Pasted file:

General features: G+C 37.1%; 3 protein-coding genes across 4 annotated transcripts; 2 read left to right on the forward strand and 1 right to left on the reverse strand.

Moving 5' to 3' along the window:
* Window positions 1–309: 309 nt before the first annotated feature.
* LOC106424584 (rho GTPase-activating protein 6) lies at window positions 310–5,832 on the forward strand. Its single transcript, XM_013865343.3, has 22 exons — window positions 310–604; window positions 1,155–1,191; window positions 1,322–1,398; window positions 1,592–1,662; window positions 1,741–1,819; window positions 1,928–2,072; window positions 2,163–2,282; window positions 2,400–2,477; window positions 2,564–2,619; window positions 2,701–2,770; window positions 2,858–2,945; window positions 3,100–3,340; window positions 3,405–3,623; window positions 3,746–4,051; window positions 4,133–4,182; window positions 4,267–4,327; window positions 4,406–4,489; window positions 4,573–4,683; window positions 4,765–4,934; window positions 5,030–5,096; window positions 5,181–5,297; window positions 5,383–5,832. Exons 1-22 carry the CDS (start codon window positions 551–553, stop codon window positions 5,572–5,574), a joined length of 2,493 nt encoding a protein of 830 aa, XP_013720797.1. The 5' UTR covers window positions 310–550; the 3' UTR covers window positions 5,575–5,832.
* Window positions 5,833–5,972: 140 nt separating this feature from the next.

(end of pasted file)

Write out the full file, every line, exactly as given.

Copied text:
General features: G+C 37.1%; 3 protein-coding genes across 4 annotated transcripts; 2 read left to right on the forward strand and 1 right to left on the reverse strand.

Moving 5' to 3' along the window:
* Window positions 1–309: 309 nt before the first annotated feature.
* LOC106424584 (rho GTPase-activating protein 6) lies at window positions 310–5,832 on the forward strand. Its single transcript, XM_013865343.3, has 22 exons — window positions 310–604; window positions 1,155–1,191; window positions 1,322–1,398; window positions 1,592–1,662; window positions 1,741–1,819; window positions 1,928–2,072; window positions 2,163–2,282; window positions 2,400–2,477; window positions 2,564–2,619; window positions 2,701–2,770; window positions 2,858–2,945; window positions 3,100–3,340; window positions 3,405–3,623; window positions 3,746–4,051; window positions 4,133–4,182; window positions 4,267–4,327; window positions 4,406–4,489; window positions 4,573–4,683; window positions 4,765–4,934; window positions 5,030–5,096; window positions 5,181–5,297; window positions 5,383–5,832. Exons 1-22 carry the CDS (start codon window positions 551–553, stop codon window positions 5,572–5,574), a joined length of 2,493 nt encoding a protein of 830 aa, XP_013720797.1. The 5' UTR covers window positions 310–550; the 3' UTR covers window positions 5,575–5,832.
* Window positions 5,833–5,972: 140 nt separating this feature from the next.